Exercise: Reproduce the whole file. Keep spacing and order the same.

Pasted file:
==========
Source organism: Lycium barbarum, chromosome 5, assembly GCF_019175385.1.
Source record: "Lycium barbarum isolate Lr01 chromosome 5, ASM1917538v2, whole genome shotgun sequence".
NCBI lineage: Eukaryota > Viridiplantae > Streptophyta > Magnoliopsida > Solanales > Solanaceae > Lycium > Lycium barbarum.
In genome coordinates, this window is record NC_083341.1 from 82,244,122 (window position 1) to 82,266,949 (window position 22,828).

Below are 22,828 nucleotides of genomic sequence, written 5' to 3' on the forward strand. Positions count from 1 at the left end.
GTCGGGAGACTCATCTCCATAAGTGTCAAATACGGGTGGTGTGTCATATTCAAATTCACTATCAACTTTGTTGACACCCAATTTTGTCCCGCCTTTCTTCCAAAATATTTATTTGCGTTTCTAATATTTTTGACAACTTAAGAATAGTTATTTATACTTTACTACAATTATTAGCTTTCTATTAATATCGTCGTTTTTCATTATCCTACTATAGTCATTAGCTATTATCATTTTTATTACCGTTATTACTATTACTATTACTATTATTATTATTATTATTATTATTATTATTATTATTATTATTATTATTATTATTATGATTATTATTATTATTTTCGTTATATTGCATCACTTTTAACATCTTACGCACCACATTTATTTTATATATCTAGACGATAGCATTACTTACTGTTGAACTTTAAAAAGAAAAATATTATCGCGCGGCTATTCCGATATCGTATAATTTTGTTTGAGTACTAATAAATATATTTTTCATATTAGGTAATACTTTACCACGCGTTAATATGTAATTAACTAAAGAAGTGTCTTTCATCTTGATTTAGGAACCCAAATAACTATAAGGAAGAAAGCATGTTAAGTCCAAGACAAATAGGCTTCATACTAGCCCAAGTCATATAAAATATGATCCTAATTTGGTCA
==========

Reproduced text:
Source organism: Lycium barbarum, chromosome 5, assembly GCF_019175385.1.
Source record: "Lycium barbarum isolate Lr01 chromosome 5, ASM1917538v2, whole genome shotgun sequence".
NCBI lineage: Eukaryota > Viridiplantae > Streptophyta > Magnoliopsida > Solanales > Solanaceae > Lycium > Lycium barbarum.
In genome coordinates, this window is record NC_083341.1 from 82,244,122 (window position 1) to 82,266,949 (window position 22,828).

Below are 22,828 nucleotides of genomic sequence, written 5' to 3' on the forward strand. Positions count from 1 at the left end.
GTCGGGAGACTCATCTCCATAAGTGTCAAATACGGGTGGTGTGTCATATTCAAATTCACTATCAACTTTGTTGACACCCAATTTTGTCCCGCCTTTCTTCCAAAATATTTATTTGCGTTTCTAATATTTTTGACAACTTAAGAATAGTTATTTATACTTTACTACAATTATTAGCTTTCTATTAATATCGTCGTTTTTCATTATCCTACTATAGTCATTAGCTATTATCATTTTTATTACCGTTATTACTATTACTATTACTATTATTATTATTATTATTATTATTATTATTATTATTATTATTATTATTATTATTATGATTATTATTATTATTTTCGTTATATTGCATCACTTTTAACATCTTACGCACCACATTTATTTTATATATCTAGACGATAGCATTACTTACTGTTGAACTTTAAAAAGAAAAATATTATCGCGCGGCTATTCCGATATCGTATAATTTTGTTTGAGTACTAATAAATATATTTTTCATATTAGGTAATACTTTACCACGCGTTAATATGTAATTAACTAAAGAAGTGTCTTTCATCTTGATTTAGGAACCCAAATAACTATAAGGAAGAAAGCATGTTAAGTCCAAGACAAATAGGCTTCATACTAGCCCAAGTCATATAAAATATGATCCTAATTTGGTCA